THE UK Space Agency (UKSA) is opening new headquarters in Oxfordshire and regional offices in Scotland, Wales and the Midlands as it works to support the space sector across the UK.

The expansion is designed to allow UKSA to work closely with the UK’s space sector, and promote regional skills and job opportunities.

The new premises at the Space Cluster at the Harwell Science Campus is due to open in June, while offices at William Morgan House in Cardiff and Space Park Leicester will open in April.

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The office at Queen Elizabeth House in Edinburgh will open later in the summer.

Andrew Griffith, minister for space at the Department for Science, Innovation and Technology, said: “Harwell’s Space Cluster is already a hub of collaboration, with more than 100 thriving research organisations and 1,400 jobs, making it the ideal location for the UK Space Agency’s new headquarters.

“At the same time, our space sector has grown considerably across all parts of the UK and new offices in Edinburgh, Cardiff and Leicester will serve the talented space researchers and innovators around the country while creating more jobs, growing our local economies and strengthening the UK’s science superpower ambitions.”

Dr Paul Bate, UKSA chief executive, said: “This is a transformational moment for the UK Space Agency, responding directly to the feedback that the agency should be embedded in the sector.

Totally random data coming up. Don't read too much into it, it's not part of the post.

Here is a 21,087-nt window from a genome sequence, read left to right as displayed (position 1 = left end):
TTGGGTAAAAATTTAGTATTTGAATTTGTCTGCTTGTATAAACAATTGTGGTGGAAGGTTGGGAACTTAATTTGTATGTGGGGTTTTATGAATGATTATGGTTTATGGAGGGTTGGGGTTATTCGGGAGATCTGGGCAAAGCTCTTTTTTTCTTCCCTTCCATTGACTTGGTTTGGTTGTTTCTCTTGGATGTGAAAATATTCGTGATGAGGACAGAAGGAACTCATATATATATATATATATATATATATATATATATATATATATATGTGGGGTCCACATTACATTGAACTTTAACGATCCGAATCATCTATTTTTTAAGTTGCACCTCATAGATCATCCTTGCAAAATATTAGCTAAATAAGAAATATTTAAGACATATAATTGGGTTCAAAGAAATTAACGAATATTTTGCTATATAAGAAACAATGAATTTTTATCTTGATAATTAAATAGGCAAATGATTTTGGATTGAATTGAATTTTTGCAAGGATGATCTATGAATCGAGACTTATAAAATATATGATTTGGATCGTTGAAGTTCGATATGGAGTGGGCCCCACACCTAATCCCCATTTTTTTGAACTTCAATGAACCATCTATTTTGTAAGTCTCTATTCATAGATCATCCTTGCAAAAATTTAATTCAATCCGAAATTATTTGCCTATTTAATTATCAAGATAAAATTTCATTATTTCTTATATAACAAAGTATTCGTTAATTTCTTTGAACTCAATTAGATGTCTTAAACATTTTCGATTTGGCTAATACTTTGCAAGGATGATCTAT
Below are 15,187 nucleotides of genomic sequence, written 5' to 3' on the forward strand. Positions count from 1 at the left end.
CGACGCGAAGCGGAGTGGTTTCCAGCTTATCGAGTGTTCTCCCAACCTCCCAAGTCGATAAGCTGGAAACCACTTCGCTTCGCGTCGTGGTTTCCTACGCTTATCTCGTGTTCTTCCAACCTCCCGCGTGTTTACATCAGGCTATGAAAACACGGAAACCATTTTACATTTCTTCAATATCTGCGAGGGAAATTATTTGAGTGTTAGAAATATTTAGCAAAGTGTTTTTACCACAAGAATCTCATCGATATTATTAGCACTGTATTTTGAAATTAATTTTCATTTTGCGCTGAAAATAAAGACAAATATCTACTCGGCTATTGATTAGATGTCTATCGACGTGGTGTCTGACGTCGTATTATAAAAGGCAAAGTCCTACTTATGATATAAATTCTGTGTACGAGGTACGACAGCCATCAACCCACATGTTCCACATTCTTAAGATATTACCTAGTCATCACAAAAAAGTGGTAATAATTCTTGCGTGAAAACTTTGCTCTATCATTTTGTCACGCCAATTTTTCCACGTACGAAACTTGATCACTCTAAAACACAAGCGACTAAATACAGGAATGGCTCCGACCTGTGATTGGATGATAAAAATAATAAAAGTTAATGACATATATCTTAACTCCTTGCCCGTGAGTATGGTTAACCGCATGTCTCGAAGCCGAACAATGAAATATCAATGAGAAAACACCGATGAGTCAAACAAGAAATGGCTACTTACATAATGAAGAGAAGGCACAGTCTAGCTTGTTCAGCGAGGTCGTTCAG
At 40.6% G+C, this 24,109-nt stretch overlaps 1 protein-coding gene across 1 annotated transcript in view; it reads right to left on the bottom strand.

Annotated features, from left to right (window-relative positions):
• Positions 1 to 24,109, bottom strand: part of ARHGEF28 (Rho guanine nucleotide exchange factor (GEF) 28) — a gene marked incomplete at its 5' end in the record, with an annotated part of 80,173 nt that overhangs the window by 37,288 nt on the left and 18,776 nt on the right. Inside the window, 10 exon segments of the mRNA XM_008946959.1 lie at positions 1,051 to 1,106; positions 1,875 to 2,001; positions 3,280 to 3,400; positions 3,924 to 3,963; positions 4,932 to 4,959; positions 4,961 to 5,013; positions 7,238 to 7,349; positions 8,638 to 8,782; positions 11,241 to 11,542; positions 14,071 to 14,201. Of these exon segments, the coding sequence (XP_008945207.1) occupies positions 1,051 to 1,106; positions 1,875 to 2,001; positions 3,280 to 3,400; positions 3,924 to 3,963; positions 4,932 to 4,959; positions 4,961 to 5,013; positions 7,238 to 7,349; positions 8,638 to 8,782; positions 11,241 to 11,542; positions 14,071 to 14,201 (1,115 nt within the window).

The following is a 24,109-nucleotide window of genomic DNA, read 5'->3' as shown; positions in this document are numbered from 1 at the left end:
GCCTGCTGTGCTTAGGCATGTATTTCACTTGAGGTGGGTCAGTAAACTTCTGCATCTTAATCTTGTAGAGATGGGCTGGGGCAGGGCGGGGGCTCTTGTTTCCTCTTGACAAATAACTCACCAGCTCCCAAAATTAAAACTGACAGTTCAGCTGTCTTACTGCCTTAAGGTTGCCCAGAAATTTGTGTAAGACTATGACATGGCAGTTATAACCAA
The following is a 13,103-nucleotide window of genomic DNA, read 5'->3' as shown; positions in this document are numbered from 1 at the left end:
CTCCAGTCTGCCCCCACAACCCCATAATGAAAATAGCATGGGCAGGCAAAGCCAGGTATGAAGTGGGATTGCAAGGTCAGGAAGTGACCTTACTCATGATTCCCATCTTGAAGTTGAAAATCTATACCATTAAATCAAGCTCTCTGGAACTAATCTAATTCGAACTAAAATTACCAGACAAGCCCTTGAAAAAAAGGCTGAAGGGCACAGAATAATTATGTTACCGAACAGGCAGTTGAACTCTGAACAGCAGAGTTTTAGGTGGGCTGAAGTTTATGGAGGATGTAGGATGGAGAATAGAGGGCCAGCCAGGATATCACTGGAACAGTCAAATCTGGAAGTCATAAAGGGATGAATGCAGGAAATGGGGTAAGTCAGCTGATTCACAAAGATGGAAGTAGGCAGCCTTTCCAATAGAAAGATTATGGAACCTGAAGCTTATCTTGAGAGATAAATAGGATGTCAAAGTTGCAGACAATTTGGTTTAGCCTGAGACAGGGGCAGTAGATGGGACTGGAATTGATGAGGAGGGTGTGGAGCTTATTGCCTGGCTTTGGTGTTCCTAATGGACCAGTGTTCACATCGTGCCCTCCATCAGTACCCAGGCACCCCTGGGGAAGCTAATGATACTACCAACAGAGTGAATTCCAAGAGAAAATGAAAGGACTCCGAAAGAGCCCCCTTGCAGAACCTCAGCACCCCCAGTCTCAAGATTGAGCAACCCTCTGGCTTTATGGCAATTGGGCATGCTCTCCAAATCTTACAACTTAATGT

“Our new headquarters, located at the UK’s biggest space cluster in Harwell, will connect to regional offices in Edinburgh, Cardiff, and Leicester, helping us recruit space talent from across the nation and deliver the National Space Strategy.

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“This will place the UK Space Agency at the heart of the space sector we serve, boosting growth, improving relationships with regional organisations and supporting a strong, diverse and connected sector.

“We have seen a significant rise in space organisations across the UK and it’s crucial we nurture their skills and expertise, to ensure we continue this journey.”

The UK space sector is worth more than £17.5 billion per year and employs over 45,000 people, while satellites underpin £360 billion per year of wider economic activity.